The Army is at a loss. The Pentagon has been trying for some time to come up with an explanation for the disheartening increase in suicides among soldiers, which this year stands at 140 among active-duty troops, the same number that took their lives in all of 2008. "Obviously, we would prefer not to have another suicide this year," Gen. Peter Chiarelli, the vice chief of staff of the Army, told reporters this week. "But we know that will not be the case." It is, he added, a "horrible" situation.
Chiarelli, who was the No. 2 commander in Iraq at one of the most wrenching times of the war—just before surge forces were sent in—calls the specter of soldiers ending their own lives "without a doubt the toughest that I have had to tackle in 37-plus years in the Army." Pentagon psychologists and statisticians have burrowed down into numbers and circumstances and come up with very little that will help them foresee which soldiers are more likely to die by their own hand. "Over the past eight months, every suicide has been briefed to me," said Chiarelli. But, he said, the ability to predict human behavior remains elusive. Stress from multiple deployments might be one logical explanation, but one third of those who committed suicide this year never went to war.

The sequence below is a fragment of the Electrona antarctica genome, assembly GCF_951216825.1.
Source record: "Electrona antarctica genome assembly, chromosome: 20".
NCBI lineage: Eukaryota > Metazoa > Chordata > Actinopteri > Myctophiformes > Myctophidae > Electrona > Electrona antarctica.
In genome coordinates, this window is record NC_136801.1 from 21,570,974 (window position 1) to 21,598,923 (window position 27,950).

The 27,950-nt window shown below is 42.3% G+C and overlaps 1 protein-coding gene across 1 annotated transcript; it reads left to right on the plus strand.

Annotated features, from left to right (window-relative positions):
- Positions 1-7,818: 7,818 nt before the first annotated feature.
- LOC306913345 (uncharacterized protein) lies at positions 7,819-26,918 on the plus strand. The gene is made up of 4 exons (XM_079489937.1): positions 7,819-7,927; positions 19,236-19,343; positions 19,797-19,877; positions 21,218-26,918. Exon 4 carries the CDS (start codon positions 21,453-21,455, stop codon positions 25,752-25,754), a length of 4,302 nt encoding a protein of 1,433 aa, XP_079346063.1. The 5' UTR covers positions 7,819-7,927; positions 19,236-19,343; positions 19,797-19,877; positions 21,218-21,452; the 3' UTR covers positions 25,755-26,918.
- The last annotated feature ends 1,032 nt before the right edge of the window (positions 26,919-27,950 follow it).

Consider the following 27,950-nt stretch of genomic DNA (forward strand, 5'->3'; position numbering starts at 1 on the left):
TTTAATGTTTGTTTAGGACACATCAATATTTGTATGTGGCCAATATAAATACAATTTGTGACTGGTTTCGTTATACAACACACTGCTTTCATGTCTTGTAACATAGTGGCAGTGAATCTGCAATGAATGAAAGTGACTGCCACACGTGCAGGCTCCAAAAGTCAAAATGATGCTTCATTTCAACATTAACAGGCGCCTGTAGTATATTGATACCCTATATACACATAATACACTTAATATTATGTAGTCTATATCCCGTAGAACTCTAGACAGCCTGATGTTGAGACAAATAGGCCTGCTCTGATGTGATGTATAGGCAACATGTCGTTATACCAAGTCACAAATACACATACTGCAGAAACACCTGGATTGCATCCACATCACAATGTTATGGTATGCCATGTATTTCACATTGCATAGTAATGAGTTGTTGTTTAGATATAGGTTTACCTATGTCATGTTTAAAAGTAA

In many cases, the Army has tried to respond intuitively. It stands to reason that troops who drink too much might be at greater risk of harming themselves, and so the Pentagon recently launched a controversial pilot program that allows soldiers to seek out substance abuse treatment without the knowledge of their superior officers. "Leaders didn't particularly care for it," Chiarelli says. But the Army forged ahead with the program at three bases, keeping counseling services open late and on weekends so soldiers could stop by discreetly. But they have run into another problem: There simply are not enough substance abuse counselors. "I'm having one heck of a time getting the numbers I need," said Chiarelli, citing appointment waiting lists of three months for some soldiers.
There is, in fact, a shortage of mental-health counselors throughout the military. The Army has hired almost 900 therapists in the past two years, but that still leaves a severe shortage; it needs "somewhere in the vicinity of, I would argue, 800" more, Chiarelli said.
With the goal of quickly bringing on new counseling hires, the Pentagon has grappled with whether quality might suffer. It is a concern that seemed even more relevant this week, on the heels of news that the alleged shooter in this month's Fort Hood rampage, Maj. Nidal Malik Hasan, received poor performance reviews and proved to be, on multiple occasions, an incompetent therapist. Did these warning signs go unnoticed—or ignored—because of a desperate shortage of mental-health professionals in the military? And if the Pentagon had paid more attention, would it have discovered that one of its own might have been homicidal as well? "Well," said Chiarelli, "I think we always have to be concerned about that."
Brig. Gen. Rhonda Cornum, the director of the Army's efforts to instill resiliency in its soldiers, weighed in. "I was at Fort Bragg when there was the person who decided to start sniping at people who were doing PT [physical training], and I don't think that studying that one guy would've allowed us to predict this second guy," she said. "I think tragedies sometimes happen."
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